How far this goes is up for guess right now. But a piece on the Seattle P-I site is worth a review for a gauge of how deeply the feelings are running. The comments section is very long, and highly passionate.

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Ridenbaugh Press has launched a wiki reference on the Snake River Basin Adjudication.

The site contains some overview information about the adjudication, and will be filled in with more over time. Readers are invited to add to the site.

A quick user note: You need to set up an account (basically, name and password) to get to the content. It’s pretty quick and painless (and, of course, free).

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walmart

Wal-Mart

The Wal-Mart store which has served the Lewiston-Clarkston area is undergoing a move, from Lewiston on the Idaho side of the Snake River to Clarkston on the Washington, and shifting from a standard store to a larger supercenter. The new Clarkston facility opens sometime later this month; the Lewiston store will close after an overlap of a month or so.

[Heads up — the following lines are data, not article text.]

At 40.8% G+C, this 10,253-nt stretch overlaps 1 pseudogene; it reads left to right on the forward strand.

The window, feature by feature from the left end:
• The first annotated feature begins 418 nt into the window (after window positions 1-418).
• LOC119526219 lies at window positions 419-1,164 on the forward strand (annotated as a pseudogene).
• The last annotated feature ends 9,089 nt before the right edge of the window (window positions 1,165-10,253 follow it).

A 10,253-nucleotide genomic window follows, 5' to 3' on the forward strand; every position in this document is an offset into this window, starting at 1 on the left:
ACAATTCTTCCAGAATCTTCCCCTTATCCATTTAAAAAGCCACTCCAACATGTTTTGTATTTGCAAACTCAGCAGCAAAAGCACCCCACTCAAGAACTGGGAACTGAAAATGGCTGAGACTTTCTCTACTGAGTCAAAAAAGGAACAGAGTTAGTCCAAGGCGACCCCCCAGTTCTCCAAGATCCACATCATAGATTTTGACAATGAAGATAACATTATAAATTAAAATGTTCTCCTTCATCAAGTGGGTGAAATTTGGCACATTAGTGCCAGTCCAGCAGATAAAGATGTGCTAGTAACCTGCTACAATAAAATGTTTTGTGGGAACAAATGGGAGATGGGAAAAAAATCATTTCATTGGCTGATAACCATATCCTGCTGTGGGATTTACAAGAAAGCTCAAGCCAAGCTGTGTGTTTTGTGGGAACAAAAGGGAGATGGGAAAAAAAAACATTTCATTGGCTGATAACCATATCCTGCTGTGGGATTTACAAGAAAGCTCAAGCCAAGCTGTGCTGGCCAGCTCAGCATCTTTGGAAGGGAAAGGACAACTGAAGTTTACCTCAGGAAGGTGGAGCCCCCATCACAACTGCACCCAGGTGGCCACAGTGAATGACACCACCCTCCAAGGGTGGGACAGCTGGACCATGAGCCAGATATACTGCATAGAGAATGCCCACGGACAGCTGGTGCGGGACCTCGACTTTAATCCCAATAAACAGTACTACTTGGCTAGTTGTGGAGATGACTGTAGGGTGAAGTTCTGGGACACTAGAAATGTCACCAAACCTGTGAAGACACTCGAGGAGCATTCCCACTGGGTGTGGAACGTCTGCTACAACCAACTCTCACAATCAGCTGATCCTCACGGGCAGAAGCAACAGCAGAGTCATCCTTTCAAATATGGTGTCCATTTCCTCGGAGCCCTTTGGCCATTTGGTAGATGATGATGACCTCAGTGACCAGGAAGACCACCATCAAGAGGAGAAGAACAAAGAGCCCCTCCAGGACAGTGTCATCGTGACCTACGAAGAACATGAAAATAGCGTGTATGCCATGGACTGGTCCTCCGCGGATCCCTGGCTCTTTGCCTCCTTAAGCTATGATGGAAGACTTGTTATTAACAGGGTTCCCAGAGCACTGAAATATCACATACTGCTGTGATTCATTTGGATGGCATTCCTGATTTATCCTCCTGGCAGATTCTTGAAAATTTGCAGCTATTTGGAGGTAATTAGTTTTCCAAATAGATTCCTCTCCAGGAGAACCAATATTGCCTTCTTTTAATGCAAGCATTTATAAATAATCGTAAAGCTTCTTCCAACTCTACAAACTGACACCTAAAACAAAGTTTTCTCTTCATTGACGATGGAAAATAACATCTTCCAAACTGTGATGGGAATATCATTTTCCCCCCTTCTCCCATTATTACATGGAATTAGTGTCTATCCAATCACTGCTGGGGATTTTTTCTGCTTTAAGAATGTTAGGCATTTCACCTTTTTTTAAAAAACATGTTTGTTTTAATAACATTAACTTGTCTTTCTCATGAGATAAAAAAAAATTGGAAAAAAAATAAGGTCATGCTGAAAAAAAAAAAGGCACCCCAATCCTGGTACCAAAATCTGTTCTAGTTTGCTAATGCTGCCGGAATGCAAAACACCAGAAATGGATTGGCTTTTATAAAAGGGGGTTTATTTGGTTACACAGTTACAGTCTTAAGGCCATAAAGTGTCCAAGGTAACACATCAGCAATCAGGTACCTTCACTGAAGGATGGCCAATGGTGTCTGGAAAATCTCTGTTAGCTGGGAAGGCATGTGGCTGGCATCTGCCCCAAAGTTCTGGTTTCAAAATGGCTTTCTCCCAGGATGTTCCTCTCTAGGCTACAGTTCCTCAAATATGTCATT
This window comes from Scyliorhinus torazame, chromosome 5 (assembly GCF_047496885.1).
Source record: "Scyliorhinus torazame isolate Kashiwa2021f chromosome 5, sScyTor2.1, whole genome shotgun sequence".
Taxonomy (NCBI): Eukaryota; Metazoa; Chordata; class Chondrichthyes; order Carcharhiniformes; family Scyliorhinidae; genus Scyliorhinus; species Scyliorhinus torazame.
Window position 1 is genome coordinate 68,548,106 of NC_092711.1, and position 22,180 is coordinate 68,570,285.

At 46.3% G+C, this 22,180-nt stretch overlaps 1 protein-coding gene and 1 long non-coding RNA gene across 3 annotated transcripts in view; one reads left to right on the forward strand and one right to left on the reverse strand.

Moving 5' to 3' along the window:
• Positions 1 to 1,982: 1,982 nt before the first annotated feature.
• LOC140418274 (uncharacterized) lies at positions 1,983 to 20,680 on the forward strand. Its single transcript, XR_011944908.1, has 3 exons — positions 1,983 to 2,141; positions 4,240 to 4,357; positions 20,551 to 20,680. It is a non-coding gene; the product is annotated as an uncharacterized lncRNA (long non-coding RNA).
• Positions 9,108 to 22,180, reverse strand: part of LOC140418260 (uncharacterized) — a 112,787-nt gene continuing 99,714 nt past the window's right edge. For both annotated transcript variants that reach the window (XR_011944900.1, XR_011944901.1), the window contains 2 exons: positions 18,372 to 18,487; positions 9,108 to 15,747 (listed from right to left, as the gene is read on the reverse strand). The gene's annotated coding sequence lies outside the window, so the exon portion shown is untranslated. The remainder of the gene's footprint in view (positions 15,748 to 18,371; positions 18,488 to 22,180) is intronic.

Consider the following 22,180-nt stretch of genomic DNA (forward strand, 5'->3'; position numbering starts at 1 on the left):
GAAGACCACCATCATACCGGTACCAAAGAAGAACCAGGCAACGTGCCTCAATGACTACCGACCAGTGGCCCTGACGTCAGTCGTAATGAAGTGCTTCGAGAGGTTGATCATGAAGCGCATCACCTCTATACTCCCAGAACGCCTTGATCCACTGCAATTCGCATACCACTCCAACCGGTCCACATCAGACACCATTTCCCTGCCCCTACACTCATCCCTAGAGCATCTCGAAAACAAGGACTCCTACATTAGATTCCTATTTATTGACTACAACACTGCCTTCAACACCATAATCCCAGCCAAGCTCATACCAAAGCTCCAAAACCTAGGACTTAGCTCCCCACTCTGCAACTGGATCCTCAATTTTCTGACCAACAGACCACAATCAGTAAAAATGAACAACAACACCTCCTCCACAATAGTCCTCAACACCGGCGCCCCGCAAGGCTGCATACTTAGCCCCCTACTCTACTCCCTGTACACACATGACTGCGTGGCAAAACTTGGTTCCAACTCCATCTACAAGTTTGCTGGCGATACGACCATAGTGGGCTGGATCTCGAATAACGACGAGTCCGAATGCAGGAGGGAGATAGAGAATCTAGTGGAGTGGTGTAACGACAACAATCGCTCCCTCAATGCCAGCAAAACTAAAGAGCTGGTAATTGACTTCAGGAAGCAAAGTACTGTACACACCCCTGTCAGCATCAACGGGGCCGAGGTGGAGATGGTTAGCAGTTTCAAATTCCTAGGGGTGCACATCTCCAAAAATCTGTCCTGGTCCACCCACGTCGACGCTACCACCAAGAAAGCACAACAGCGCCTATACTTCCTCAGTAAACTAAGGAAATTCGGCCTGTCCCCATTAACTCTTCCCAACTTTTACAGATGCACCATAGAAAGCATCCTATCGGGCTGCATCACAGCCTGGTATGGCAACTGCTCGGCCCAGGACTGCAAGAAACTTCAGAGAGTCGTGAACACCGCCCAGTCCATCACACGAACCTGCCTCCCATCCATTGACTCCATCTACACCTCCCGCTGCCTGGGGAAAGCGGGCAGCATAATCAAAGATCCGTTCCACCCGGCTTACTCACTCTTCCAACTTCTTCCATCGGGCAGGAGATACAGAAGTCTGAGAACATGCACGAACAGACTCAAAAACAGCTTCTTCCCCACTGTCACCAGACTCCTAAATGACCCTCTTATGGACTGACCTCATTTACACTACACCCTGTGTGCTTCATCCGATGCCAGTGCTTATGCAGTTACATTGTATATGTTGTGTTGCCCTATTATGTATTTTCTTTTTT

The departure from Lewiston will result, naturally, in a loss of tax revenue in Nez Perce County, which has county officials concerned.

None of which is an unusual development, except maybe for the shuttle across state lines. But a slice of commentary in the Right Mind blog seems to cry out for response:

“I can’t figure this out. The progressive-liberals say that when Wal-Mart comes to town, jobs disappear. But now they are saying that when Wal-Mart leaves town, jobs disappear. Sounds like global warming to me: everything bad is caused by it.”

Okay, let’s break this down.